Technology

The FDA may have unintentionally made ‘Nyquil Chicken’ go viral on TikTok

If you’ve been around social media, local news, or late-night talk shows in the last few days, chances are you’ve heard about a supposedly viral TikTok “challenge” that sounds exactly like this: boil chicken in a marinade of cold medicine.

News of the supposed trend is usually accompanied by vomit-inducing photos of raw chicken simmering in dark green syrup. It’s both disgusting and, as the FDA recently reminded the public, just as toxic as it looks. But it turns out that Nyquil Chicken was neither new nor particularly viral, and the FDA’s bizarrely-timed warning may have backfired, making the meme more popular than ever.

First a bit of history: As reporter Ryan Borderick in his newsletter garbage dayNyquil Chicken originated as a joke on 4Chan in 2017. The meme short in January, where it gained some traction on TikTok before fading away again.

Then, last week, the FDA — inexplicably — issued a warning about the dangers of cooking chicken in Nyquil. In a note titled “A Recipe for Danger: Social Media Challenges Involving Medicines,” the FDA calls this a “current” trend. But they don’t cite recent examples, and it’s unclear why they chose to issue a warning more than eight months after the meme first appeared on TikTok.

TikTok blocks searching for that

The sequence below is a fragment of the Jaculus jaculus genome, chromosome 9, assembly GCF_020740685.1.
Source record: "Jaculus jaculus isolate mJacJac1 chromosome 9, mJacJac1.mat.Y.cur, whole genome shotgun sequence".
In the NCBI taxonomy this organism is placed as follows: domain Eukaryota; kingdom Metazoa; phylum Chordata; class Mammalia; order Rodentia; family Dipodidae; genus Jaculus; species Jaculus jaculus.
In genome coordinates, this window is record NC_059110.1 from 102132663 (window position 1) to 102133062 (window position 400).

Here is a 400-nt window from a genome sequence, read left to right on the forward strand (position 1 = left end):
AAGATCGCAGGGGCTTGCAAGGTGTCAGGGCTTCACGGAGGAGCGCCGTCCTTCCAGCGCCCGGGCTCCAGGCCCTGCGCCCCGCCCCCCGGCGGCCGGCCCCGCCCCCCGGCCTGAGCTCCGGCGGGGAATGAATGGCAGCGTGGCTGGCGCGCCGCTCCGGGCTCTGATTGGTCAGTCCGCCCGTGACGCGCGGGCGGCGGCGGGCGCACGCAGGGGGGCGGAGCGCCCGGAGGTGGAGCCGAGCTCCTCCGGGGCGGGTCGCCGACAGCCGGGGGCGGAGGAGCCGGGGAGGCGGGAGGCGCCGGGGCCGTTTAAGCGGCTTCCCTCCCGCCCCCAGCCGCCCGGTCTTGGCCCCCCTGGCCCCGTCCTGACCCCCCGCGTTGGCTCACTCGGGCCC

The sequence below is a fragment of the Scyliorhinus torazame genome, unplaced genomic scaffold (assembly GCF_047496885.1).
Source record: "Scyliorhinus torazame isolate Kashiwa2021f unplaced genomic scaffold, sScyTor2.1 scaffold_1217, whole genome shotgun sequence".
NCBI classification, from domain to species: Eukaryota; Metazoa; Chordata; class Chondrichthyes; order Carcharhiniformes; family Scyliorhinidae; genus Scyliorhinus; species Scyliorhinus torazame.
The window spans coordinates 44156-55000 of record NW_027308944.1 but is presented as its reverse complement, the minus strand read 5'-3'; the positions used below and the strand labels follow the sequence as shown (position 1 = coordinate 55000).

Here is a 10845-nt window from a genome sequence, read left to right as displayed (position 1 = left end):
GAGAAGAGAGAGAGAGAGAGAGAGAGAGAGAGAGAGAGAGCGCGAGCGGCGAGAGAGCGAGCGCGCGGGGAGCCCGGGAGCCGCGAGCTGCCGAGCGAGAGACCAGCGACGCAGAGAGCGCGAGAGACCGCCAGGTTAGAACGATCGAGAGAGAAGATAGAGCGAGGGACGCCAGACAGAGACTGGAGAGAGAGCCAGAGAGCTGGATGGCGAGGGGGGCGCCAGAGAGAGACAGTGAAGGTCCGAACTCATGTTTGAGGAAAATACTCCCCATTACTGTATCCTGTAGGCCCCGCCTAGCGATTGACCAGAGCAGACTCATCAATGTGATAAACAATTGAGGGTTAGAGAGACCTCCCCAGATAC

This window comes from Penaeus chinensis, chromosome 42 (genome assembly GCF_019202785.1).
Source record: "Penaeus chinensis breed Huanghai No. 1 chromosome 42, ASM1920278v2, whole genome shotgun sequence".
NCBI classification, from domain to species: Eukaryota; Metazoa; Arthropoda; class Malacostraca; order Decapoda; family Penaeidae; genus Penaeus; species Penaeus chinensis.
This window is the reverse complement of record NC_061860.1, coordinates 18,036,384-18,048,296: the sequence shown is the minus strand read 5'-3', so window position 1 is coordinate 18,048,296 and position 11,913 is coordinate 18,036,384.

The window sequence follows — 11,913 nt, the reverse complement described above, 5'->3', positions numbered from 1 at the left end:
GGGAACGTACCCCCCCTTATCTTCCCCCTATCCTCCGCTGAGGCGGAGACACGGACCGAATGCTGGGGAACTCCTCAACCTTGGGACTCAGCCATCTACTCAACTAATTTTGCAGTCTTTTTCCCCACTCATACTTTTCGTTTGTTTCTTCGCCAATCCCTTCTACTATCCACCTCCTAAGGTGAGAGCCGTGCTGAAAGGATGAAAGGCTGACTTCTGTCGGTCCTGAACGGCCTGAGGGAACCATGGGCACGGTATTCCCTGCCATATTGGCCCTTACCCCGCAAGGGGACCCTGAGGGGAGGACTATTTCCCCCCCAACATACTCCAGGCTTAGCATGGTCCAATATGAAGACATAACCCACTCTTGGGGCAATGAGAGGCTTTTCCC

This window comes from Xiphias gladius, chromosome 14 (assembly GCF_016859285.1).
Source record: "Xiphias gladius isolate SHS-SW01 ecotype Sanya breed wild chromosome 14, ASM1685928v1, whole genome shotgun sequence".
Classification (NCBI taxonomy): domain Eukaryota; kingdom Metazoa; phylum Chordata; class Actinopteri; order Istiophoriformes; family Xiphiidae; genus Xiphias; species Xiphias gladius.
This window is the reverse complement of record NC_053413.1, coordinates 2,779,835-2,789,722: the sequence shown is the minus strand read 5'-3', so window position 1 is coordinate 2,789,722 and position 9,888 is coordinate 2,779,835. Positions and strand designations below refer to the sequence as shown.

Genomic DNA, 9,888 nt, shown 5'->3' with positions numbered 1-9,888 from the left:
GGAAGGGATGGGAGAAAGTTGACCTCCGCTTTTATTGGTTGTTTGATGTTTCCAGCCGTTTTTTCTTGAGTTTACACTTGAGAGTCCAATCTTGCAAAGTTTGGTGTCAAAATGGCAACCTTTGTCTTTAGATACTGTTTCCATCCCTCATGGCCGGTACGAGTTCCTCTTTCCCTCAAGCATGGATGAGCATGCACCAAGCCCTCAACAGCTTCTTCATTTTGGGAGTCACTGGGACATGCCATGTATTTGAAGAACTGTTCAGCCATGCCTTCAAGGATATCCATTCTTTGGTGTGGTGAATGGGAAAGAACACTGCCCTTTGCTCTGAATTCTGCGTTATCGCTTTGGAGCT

Screenshot / TikTok

Well, we can only hope that it will be a valuable lesson about unintended consequences, knowing that it was probably the FDA’s warning about Nyquil chicken that took this “challenge” to a new level of virality, at least on TikTok . TikTok has now confirmed that there were as of September 14th, the day before the FDA announcement only five Search for “Nyquil Chicken” in the app. But by September 21, that number had skyrocketed “more than 1,400 times.” BuzzFeed Newswhich first reported the TikTok search data.

TikTok, which recently had to restrict the spread of both dangerous “challenges” and “alert warnings” about hoaxes, is now blocking searches for “Nyquil Chicken.” Searches now direct users to resources that encourage users to “stop and take a moment to think” before taking on a potentially dangerous “challenge.”

Like both BuzzFeed and gizmodo , there is little evidence that people actually cook chicken in Nyquil, let alone actually eat it. That’s a good thing, because as the FDA makes very clear, not only is this extremely gross, but it’s also highly toxic. But all of this is why we should all be more skeptical of panic-inducing viral “challenges.”

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https://www.engadget.com/nyquil-chicken-tiktok-fda-232314004.html?src=rss The FDA may have unintentionally made ‘Nyquil Chicken’ go viral on TikTok

Russell Falcon

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